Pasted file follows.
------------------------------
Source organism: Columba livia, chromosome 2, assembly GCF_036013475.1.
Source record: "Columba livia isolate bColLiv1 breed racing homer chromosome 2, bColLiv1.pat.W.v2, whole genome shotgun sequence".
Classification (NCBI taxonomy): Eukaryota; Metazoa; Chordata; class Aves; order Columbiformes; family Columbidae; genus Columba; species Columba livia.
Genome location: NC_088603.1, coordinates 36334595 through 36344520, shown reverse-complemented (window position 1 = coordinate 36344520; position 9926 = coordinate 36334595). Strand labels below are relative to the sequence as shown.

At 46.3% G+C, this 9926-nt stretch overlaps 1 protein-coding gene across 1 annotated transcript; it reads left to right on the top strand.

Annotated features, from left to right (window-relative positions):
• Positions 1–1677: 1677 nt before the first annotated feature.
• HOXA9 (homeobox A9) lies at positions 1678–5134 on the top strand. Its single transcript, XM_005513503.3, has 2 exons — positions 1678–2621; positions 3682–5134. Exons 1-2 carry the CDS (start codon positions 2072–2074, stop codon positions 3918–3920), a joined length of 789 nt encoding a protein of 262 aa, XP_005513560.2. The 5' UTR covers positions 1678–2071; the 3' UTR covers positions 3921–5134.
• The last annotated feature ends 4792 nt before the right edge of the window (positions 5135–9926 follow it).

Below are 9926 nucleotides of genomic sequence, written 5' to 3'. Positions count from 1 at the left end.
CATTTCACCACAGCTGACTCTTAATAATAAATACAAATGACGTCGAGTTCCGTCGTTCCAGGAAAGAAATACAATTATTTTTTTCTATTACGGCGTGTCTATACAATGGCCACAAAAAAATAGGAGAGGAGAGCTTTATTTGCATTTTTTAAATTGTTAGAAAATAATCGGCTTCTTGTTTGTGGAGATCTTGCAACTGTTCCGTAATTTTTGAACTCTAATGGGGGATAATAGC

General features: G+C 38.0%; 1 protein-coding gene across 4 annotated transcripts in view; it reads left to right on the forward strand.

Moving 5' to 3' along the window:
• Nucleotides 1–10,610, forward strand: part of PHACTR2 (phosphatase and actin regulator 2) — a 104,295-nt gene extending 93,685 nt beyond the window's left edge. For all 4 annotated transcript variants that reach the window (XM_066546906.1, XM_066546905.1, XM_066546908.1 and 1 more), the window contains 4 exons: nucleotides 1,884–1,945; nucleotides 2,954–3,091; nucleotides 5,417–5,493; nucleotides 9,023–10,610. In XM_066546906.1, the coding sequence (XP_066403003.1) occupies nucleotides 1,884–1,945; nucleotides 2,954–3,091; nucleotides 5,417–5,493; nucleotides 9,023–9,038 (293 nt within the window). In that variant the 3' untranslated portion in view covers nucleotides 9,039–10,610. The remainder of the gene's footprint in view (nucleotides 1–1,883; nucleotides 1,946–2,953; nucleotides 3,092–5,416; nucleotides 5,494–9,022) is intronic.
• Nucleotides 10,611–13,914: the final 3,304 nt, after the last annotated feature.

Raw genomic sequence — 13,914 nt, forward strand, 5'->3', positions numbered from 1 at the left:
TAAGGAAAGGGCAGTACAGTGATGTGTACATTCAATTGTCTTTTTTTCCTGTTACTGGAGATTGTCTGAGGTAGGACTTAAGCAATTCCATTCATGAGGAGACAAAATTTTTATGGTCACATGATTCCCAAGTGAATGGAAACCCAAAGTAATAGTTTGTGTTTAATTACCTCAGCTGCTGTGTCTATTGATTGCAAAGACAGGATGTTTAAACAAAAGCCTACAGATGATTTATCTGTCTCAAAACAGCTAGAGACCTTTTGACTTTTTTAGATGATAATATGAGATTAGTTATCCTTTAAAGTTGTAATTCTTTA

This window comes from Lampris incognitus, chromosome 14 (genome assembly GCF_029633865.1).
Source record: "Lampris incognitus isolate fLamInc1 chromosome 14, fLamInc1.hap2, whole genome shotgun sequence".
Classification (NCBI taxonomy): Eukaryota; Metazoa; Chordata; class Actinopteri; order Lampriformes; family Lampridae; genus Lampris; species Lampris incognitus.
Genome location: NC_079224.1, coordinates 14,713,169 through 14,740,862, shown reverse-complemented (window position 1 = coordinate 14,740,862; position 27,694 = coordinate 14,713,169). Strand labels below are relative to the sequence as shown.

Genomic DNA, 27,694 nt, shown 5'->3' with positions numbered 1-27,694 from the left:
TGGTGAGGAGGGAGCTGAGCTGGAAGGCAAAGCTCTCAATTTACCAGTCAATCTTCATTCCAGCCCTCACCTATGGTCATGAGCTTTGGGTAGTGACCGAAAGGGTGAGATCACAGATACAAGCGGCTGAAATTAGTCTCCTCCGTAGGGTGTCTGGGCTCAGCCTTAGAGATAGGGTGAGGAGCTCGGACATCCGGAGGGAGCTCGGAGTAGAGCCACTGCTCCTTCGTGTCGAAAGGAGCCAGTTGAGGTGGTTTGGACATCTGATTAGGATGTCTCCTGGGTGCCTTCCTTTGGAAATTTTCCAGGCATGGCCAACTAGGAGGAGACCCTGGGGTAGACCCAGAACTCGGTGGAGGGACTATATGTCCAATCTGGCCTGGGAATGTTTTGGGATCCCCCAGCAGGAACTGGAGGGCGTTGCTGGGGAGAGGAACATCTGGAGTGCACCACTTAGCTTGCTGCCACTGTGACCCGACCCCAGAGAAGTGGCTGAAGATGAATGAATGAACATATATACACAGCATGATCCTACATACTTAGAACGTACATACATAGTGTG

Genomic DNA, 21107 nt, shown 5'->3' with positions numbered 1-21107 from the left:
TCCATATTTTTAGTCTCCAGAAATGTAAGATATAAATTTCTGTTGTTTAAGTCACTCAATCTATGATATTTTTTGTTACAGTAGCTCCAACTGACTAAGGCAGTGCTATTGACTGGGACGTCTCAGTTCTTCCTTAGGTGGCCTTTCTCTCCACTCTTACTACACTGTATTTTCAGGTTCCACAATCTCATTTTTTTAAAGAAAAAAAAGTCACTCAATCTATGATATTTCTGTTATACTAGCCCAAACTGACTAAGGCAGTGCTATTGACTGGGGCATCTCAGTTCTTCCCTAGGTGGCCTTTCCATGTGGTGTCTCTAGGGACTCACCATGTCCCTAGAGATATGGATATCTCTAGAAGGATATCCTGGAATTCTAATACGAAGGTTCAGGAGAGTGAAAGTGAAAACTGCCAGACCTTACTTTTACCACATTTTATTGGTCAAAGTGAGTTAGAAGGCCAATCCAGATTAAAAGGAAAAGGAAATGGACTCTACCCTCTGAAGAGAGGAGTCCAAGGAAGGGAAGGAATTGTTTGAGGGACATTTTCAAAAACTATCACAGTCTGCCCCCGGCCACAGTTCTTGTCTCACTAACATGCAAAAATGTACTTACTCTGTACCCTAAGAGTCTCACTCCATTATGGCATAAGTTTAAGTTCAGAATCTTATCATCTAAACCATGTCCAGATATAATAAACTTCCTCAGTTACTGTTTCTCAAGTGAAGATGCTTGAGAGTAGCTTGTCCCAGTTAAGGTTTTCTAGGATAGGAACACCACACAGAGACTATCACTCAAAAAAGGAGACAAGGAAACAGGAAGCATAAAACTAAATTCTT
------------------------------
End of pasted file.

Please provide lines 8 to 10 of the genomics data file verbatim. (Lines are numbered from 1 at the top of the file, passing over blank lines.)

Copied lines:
• HOXA9 (homeobox A9) lies at positions 1678–5134 on the top strand. Its single transcript, XM_005513503.3, has 2 exons — positions 1678–2621; positions 3682–5134. Exons 1-2 carry the CDS (start codon positions 2072–2074, stop codon positions 3918–3920), a joined length of 789 nt encoding a protein of 262 aa, XP_005513560.2. The 5' UTR covers positions 1678–2071; the 3' UTR covers positions 3921–5134.
• The last annotated feature ends 4792 nt before the right edge of the window (positions 5135–9926 follow it).

Below are 9926 nucleotides of genomic sequence, written 5' to 3'. Positions count from 1 at the left end.